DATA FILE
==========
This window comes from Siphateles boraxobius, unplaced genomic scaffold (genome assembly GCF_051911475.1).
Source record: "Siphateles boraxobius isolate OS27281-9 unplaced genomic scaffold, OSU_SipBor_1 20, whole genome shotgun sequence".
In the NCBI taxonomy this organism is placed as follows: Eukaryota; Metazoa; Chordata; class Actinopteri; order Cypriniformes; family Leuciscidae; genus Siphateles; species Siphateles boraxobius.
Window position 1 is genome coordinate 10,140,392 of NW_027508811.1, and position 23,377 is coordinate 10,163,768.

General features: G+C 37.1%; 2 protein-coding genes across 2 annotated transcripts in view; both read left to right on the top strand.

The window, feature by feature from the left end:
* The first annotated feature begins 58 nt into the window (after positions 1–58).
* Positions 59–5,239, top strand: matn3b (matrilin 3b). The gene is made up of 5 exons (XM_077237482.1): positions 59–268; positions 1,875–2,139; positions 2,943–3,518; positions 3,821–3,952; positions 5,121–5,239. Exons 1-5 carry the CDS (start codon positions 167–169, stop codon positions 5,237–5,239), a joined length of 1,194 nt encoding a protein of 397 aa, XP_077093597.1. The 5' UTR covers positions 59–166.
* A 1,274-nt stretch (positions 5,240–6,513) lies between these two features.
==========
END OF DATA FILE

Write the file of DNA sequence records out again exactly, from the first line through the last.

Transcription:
This window comes from Siphateles boraxobius, unplaced genomic scaffold (genome assembly GCF_051911475.1).
Source record: "Siphateles boraxobius isolate OS27281-9 unplaced genomic scaffold, OSU_SipBor_1 20, whole genome shotgun sequence".
In the NCBI taxonomy this organism is placed as follows: Eukaryota; Metazoa; Chordata; class Actinopteri; order Cypriniformes; family Leuciscidae; genus Siphateles; species Siphateles boraxobius.
Window position 1 is genome coordinate 10,140,392 of NW_027508811.1, and position 23,377 is coordinate 10,163,768.

General features: G+C 37.1%; 2 protein-coding genes across 2 annotated transcripts in view; both read left to right on the top strand.

The window, feature by feature from the left end:
* The first annotated feature begins 58 nt into the window (after positions 1–58).
* Positions 59–5,239, top strand: matn3b (matrilin 3b). The gene is made up of 5 exons (XM_077237482.1): positions 59–268; positions 1,875–2,139; positions 2,943–3,518; positions 3,821–3,952; positions 5,121–5,239. Exons 1-5 carry the CDS (start codon positions 167–169, stop codon positions 5,237–5,239), a joined length of 1,194 nt encoding a protein of 397 aa, XP_077093597.1. The 5' UTR covers positions 59–166.
* A 1,274-nt stretch (positions 5,240–6,513) lies between these two features.